Hammer House of Horror (1980) s01e05 Episode Script

The House That Bled to Death

Pills! Pills There we are.
42 Coleman Road.
There's no sale board up.
No, well, it's been on the market quite a while.
on these older properties Well, beggars can't be choosers.
l think it'll do very well.
Shall we go inside? She'll be all right in the car.
Stay there, darling.
We won't be long.
We're just going to go in the house | with Mr Powers.
All right? lt needs rather a lot doing to it, l'm afraid.
That's all right.
| l don't mind, as long as the price is right.
Yes, of course.
| House prices are ridiculous these days, especially to first-time purchasers.
l've even managed to get a job in the area, too.
Splendid.
Well, now, we'll just check the particulars.
Just one child, isn't it? Mm.
Sophie.
An impessionable age I always think She's very quiet.
Yes, well, it all seems in order, Mr Peters.
Not exactly shipshape condition but no problem of a loan on this paticular property.
l hope you'll be very happy here.
Over to me a bit.
Take it round a bit.
Timmy.
You promised.
That's right.
l promised.
Sophie! Mummy Mummy - lt's all right.
| - What is it? The wall.
lt's all right.
lt's all right.
Sh! Sh! - She says it's blood | - Blood? Someone's got a vivid imagination, haven't they? l expect it's iron or rust.
God alone knows what you've done to the gas.
lt's leaking all over the bedroom - | the gas tap.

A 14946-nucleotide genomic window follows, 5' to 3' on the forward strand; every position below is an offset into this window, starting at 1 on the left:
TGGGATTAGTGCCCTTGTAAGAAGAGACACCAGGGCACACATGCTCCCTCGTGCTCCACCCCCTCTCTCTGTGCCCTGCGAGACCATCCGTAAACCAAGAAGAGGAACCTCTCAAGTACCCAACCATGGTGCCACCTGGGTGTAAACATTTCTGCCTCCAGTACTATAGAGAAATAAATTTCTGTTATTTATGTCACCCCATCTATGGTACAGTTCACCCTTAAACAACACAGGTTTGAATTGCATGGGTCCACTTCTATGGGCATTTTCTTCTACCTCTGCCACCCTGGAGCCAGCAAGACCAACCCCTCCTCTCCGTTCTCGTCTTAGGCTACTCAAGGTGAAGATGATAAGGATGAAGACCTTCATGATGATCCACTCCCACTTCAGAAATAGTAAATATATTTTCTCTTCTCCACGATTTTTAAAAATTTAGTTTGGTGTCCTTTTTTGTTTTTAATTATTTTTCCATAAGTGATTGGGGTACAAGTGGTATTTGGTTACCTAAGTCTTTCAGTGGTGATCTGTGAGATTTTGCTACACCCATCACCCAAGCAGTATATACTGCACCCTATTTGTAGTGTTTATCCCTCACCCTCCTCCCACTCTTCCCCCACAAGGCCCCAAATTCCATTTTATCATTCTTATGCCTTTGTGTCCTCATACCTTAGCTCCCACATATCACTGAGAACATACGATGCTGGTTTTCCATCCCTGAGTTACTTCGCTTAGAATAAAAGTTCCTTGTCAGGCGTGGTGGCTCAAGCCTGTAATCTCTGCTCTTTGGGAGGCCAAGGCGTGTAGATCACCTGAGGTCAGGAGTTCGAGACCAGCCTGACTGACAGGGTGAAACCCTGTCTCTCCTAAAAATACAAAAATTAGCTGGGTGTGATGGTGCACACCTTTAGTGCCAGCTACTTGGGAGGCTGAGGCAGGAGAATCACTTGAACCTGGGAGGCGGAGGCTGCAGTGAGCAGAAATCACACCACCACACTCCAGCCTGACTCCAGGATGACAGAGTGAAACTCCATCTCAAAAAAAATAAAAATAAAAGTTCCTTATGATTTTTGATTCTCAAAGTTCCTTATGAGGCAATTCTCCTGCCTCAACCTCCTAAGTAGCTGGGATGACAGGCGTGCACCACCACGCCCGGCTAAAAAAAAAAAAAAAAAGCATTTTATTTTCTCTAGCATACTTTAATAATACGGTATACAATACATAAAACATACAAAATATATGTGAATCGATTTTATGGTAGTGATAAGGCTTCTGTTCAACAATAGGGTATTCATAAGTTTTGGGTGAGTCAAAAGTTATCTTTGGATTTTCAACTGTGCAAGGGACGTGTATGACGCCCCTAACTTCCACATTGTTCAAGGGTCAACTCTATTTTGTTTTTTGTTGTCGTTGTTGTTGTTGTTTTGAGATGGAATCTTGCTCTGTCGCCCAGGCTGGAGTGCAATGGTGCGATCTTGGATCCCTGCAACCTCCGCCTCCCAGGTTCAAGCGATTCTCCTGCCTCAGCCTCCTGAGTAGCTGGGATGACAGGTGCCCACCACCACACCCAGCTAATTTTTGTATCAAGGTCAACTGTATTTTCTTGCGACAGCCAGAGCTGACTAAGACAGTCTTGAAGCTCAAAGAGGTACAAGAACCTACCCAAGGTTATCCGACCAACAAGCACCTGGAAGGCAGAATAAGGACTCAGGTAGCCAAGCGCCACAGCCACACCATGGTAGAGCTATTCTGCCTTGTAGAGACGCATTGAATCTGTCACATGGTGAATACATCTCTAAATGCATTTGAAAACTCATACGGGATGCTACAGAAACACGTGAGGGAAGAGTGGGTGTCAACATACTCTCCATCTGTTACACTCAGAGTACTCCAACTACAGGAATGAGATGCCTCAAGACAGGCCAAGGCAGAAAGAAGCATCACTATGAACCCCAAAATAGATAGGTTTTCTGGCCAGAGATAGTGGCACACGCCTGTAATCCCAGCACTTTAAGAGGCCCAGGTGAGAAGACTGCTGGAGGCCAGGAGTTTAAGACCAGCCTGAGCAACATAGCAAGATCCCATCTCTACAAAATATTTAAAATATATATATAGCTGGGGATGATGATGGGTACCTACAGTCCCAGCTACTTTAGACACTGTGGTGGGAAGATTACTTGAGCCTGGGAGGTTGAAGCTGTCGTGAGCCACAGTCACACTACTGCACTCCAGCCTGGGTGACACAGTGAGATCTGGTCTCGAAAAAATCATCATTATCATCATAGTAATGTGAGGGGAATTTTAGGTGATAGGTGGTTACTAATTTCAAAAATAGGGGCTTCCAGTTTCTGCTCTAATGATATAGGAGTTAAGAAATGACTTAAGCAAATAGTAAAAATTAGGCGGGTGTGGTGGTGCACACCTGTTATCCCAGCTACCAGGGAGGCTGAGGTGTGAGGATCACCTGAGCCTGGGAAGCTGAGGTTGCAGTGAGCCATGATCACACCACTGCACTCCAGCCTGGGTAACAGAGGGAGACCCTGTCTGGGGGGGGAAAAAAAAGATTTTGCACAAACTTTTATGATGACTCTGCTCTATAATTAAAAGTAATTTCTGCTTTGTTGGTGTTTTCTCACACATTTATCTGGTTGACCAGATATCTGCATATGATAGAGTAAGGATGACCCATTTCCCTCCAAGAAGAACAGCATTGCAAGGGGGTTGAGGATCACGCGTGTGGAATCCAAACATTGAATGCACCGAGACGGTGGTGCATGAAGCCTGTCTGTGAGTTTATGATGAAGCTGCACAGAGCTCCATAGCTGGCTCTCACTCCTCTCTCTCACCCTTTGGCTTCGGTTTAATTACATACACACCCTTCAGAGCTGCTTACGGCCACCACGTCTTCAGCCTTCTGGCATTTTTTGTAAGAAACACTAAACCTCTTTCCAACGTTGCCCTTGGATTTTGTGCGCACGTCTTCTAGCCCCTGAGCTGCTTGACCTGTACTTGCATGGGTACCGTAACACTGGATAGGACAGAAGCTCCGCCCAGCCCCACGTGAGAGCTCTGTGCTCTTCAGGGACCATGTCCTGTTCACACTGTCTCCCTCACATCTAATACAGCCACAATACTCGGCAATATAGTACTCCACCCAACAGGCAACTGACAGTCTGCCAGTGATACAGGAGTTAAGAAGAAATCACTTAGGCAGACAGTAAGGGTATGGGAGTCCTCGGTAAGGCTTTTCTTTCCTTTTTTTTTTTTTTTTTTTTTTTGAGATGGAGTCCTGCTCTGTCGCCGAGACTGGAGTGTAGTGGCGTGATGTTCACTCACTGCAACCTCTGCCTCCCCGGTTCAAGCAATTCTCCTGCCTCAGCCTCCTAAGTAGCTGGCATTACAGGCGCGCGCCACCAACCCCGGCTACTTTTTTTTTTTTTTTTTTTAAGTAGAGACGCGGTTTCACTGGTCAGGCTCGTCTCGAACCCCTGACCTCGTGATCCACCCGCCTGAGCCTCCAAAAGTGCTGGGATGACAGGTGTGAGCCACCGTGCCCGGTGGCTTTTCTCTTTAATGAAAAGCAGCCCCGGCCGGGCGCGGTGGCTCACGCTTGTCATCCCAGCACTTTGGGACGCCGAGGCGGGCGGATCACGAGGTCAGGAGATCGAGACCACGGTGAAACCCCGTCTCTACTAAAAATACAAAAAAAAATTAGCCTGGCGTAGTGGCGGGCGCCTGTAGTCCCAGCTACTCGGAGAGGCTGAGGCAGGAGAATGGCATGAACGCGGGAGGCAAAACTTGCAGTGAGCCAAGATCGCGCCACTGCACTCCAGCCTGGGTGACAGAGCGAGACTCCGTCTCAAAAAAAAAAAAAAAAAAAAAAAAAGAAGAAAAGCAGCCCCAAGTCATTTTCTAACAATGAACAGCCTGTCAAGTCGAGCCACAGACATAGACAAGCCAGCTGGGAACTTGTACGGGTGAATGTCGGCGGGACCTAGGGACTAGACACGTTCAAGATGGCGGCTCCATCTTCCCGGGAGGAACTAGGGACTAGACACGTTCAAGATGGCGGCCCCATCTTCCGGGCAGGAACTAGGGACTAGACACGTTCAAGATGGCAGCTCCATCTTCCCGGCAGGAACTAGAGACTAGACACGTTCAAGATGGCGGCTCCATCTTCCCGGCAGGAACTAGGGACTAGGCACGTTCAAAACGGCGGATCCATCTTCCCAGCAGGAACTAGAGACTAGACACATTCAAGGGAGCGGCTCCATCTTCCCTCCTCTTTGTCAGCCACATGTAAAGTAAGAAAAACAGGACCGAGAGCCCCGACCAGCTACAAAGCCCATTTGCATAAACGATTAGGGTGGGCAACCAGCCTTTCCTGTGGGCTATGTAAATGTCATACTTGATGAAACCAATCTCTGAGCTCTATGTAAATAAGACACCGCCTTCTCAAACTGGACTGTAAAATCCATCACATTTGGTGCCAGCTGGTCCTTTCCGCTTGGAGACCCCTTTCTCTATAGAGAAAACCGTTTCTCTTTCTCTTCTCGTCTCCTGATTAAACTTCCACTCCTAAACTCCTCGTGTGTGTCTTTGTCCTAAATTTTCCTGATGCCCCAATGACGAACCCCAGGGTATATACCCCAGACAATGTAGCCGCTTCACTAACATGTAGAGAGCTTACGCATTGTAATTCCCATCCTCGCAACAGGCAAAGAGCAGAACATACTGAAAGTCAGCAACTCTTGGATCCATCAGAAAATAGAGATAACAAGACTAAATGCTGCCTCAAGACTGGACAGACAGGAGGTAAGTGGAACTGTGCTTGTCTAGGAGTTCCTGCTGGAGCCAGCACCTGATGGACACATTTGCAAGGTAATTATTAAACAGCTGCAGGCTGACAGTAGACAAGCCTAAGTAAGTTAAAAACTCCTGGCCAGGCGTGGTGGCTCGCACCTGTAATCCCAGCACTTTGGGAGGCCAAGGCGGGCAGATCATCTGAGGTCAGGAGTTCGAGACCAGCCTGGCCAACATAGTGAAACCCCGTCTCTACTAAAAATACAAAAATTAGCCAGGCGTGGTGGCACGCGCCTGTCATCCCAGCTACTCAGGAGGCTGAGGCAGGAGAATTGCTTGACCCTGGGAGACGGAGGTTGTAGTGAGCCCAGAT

l couldn't turn it off.
There's nothing.
No gas.
Nothing.
But there was.
l know there was.
lt was - Look.
Nothing.
| - But l couldn't get it to stop.
- Oh, hello.
| - Hello.
l'm Jean Evans.
l live just across the road.
l thought you might like a cup of tea.
- How lovely.
Come in.
| - Thank you.
William! Come through into the kitchen.
By the way, l'm Emma.
We're in a terrible mess, l'm afraid.
- l don't envy you.
| - Yes, there's a lot to do.
Excuse me a minute.
William! Come down You tea break's arrived Ooh, how lovely.
You are kind.
Thank you.
Oh, this is my husband.
- Hi.
William Peters.
| - Hello.
Jean Evans.
- l do hope you don't think l'm butting in.
| - Oh, good Lord, no.
the biggest upheaval you ever have in your life.
It's much more stessful than changing job, a death in the family, or getting a divorce.
l don't think l fancy any of those.
Not today, at any rate.
Oh, so much needs doing.
You get the feeling - that you'll never get staight in a million years | - Hey.